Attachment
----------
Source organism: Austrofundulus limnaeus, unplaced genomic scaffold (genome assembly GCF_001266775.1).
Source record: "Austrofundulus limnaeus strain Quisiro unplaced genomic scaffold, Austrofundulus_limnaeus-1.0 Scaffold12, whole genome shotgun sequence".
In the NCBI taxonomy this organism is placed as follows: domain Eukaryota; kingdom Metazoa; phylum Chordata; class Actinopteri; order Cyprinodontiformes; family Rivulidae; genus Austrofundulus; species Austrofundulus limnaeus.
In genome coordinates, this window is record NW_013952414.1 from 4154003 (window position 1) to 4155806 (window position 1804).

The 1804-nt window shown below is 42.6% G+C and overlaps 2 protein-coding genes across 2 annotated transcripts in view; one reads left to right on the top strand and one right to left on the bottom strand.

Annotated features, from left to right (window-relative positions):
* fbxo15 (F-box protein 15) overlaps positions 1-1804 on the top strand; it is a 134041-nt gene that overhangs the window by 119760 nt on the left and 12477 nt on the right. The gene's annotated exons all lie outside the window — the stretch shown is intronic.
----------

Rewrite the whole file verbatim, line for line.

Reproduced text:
Source organism: Austrofundulus limnaeus, unplaced genomic scaffold (genome assembly GCF_001266775.1).
Source record: "Austrofundulus limnaeus strain Quisiro unplaced genomic scaffold, Austrofundulus_limnaeus-1.0 Scaffold12, whole genome shotgun sequence".
In the NCBI taxonomy this organism is placed as follows: domain Eukaryota; kingdom Metazoa; phylum Chordata; class Actinopteri; order Cyprinodontiformes; family Rivulidae; genus Austrofundulus; species Austrofundulus limnaeus.
In genome coordinates, this window is record NW_013952414.1 from 4154003 (window position 1) to 4155806 (window position 1804).

The 1804-nt window shown below is 42.6% G+C and overlaps 2 protein-coding genes across 2 annotated transcripts in view; one reads left to right on the top strand and one right to left on the bottom strand.

Annotated features, from left to right (window-relative positions):
* fbxo15 (F-box protein 15) overlaps positions 1-1804 on the top strand; it is a 134041-nt gene that overhangs the window by 119760 nt on the left and 12477 nt on the right. The gene's annotated exons all lie outside the window — the stretch shown is intronic.